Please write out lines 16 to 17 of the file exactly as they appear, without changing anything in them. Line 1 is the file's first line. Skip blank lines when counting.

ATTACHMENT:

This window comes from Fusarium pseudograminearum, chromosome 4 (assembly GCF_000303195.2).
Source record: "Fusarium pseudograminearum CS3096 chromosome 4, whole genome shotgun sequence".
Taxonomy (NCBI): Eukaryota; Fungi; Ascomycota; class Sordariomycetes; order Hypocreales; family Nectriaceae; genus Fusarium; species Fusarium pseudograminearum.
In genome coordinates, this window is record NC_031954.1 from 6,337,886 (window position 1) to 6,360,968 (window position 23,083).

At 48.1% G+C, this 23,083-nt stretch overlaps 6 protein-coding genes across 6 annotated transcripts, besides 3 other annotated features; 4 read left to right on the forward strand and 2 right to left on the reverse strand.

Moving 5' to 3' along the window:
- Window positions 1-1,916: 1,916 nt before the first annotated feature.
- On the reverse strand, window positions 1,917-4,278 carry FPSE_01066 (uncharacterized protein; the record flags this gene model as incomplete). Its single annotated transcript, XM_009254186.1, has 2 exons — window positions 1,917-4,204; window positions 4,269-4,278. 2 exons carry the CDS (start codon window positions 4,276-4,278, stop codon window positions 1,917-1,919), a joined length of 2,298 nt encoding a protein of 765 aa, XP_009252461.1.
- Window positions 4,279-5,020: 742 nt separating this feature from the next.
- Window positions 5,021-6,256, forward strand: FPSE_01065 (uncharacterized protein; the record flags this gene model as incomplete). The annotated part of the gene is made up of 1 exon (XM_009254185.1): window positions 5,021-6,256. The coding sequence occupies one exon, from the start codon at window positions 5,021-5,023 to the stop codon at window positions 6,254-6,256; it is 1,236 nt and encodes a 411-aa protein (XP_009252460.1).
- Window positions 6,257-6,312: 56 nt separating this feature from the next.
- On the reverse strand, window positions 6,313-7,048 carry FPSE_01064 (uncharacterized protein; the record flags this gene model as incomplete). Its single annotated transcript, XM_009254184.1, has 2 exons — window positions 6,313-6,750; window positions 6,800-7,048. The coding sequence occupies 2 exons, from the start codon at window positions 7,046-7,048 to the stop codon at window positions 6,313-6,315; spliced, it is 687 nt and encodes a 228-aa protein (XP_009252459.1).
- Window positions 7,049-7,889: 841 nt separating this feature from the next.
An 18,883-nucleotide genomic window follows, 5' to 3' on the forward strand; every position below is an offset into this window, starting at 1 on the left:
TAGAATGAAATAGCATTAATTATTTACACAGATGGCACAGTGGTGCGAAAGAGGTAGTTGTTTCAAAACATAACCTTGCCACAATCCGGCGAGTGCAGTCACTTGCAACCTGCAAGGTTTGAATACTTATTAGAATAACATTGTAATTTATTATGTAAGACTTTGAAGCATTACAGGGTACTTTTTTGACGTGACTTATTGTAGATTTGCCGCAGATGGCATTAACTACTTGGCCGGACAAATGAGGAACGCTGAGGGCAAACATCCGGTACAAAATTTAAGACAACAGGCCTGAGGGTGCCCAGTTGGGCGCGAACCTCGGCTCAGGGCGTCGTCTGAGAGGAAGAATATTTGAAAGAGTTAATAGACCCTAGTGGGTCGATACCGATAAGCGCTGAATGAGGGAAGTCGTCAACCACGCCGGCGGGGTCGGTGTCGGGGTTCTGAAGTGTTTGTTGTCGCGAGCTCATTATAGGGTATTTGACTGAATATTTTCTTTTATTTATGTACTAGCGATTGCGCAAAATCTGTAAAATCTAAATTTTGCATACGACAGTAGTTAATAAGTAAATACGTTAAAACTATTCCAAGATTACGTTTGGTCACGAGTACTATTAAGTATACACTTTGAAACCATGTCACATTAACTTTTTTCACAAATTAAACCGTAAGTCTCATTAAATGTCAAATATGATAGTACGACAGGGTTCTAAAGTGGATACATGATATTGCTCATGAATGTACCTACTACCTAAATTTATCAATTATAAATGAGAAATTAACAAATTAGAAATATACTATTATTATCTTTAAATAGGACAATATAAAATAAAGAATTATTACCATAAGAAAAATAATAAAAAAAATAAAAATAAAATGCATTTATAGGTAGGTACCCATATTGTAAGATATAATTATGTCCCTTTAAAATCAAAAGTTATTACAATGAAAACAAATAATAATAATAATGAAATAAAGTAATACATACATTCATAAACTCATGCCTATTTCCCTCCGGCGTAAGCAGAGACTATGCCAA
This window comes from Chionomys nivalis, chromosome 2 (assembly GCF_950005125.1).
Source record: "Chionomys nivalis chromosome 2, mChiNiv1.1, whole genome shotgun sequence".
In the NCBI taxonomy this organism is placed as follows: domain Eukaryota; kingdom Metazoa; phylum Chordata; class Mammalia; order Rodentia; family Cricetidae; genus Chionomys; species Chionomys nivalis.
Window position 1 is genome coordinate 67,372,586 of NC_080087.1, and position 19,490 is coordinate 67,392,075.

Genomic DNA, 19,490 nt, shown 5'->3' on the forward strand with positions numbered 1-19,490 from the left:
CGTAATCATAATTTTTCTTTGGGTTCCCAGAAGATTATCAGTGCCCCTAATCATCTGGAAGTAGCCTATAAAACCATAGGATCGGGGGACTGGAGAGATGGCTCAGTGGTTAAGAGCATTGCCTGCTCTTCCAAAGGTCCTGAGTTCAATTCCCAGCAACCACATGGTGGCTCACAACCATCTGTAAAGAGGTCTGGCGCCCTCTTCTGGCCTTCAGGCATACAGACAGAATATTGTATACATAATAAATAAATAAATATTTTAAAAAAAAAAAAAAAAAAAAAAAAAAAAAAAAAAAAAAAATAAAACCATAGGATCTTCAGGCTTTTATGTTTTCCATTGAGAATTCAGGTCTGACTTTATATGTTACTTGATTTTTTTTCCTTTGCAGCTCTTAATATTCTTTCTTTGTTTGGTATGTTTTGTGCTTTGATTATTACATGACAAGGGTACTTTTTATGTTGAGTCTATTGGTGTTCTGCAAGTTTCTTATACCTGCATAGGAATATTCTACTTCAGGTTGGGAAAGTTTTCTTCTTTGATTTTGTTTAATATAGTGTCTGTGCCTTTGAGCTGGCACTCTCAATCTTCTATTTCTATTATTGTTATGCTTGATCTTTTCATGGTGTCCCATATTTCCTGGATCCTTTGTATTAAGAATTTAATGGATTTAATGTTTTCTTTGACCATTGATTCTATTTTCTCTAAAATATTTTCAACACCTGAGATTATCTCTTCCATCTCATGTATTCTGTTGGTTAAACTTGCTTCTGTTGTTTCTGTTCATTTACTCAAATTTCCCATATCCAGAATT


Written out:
This window comes from Chionomys nivalis, chromosome 2 (assembly GCF_950005125.1).
Source record: "Chionomys nivalis chromosome 2, mChiNiv1.1, whole genome shotgun sequence".